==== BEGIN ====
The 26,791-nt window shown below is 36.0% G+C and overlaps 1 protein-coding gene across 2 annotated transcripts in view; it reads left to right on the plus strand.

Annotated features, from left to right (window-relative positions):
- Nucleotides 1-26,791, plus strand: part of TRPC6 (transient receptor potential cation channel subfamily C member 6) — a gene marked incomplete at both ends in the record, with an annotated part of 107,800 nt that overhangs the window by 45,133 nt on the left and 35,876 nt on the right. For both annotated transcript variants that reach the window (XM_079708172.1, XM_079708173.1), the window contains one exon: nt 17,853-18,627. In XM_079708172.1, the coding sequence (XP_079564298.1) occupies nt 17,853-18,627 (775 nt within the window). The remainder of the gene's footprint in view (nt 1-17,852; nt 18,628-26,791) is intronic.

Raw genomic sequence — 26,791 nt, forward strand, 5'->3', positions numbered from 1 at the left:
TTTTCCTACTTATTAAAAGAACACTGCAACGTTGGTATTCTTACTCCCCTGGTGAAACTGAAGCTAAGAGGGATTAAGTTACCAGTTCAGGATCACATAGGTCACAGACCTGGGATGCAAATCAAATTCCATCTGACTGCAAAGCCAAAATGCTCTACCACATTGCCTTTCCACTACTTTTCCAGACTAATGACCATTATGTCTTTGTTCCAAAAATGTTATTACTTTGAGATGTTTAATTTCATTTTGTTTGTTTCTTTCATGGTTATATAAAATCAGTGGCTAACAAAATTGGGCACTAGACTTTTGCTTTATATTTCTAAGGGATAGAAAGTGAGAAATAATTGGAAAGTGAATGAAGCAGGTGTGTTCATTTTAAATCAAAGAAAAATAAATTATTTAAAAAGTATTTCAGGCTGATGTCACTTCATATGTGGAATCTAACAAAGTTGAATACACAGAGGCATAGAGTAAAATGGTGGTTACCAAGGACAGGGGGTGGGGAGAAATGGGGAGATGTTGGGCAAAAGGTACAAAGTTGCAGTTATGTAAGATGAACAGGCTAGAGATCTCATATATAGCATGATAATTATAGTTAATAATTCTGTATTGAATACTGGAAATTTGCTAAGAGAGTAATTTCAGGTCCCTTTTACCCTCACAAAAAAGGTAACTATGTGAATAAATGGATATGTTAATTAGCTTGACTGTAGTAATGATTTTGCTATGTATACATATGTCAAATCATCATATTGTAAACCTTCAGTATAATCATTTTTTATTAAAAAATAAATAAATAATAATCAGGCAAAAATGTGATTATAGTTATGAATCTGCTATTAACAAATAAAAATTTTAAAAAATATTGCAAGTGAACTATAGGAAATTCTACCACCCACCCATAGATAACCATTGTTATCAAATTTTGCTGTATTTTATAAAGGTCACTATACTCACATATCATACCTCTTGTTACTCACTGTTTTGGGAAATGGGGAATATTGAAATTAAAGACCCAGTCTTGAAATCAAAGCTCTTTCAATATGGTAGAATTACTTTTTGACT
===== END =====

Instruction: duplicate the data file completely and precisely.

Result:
The 26,791-nt window shown below is 36.0% G+C and overlaps 1 protein-coding gene across 2 annotated transcripts in view; it reads left to right on the plus strand.

Annotated features, from left to right (window-relative positions):
- Nucleotides 1-26,791, plus strand: part of TRPC6 (transient receptor potential cation channel subfamily C member 6) — a gene marked incomplete at both ends in the record, with an annotated part of 107,800 nt that overhangs the window by 45,133 nt on the left and 35,876 nt on the right. For both annotated transcript variants that reach the window (XM_079708172.1, XM_079708173.1), the window contains one exon: nt 17,853-18,627. In XM_079708172.1, the coding sequence (XP_079564298.1) occupies nt 17,853-18,627 (775 nt within the window). The remainder of the gene's footprint in view (nt 1-17,852; nt 18,628-26,791) is intronic.

Raw genomic sequence — 26,791 nt, forward strand, 5'->3', positions numbered from 1 at the left:
TTTTCCTACTTATTAAAAGAACACTGCAACGTTGGTATTCTTACTCCCCTGGTGAAACTGAAGCTAAGAGGGATTAAGTTACCAGTTCAGGATCACATAGGTCACAGACCTGGGATGCAAATCAAATTCCATCTGACTGCAAAGCCAAAATGCTCTACCACATTGCCTTTCCACTACTTTTCCAGACTAATGACCATTATGTCTTTGTTCCAAAAATGTTATTACTTTGAGATGTTTAATTTCATTTTGTTTGTTTCTTTCATGGTTATATAAAATCAGTGGCTAACAAAATTGGGCACTAGACTTTTGCTTTATATTTCTAAGGGATAGAAAGTGAGAAATAATTGGAAAGTGAATGAAGCAGGTGTGTTCATTTTAAATCAAAGAAAAATAAATTATTTAAAAAGTATTTCAGGCTGATGTCACTTCATATGTGGAATCTAACAAAGTTGAATACACAGAGGCATAGAGTAAAATGGTGGTTACCAAGGACAGGGGGTGGGGAGAAATGGGGAGATGTTGGGCAAAAGGTACAAAGTTGCAGTTATGTAAGATGAACAGGCTAGAGATCTCATATATAGCATGATAATTATAGTTAATAATTCTGTATTGAATACTGGAAATTTGCTAAGAGAGTAATTTCAGGTCCCTTTTACCCTCACAAAAAAGGTAACTATGTGAATAAATGGATATGTTAATTAGCTTGACTGTAGTAATGATTTTGCTATGTATACATATGTCAAATCATCATATTGTAAACCTTCAGTATAATCATTTTTTATTAAAAAATAAATAAATAATAATCAGGCAAAAATGTGATTATAGTTATGAATCTGCTATTAACAAATAAAAATTTTAAAAAATATTGCAAGTGAACTATAGGAAATTCTACCACCCACCCATAGATAACCATTGTTATCAAATTTTGCTGTATTTTATAAAGGTCACTATACTCACATATCATACCTCTTGTTACTCACTGTTTTGGGAAATGGGGAATATTGAAATTAAAGACCCAGTCTTGAAATCAAAGCTCTTTCAATATGGTAGAATTACTTTTTGACT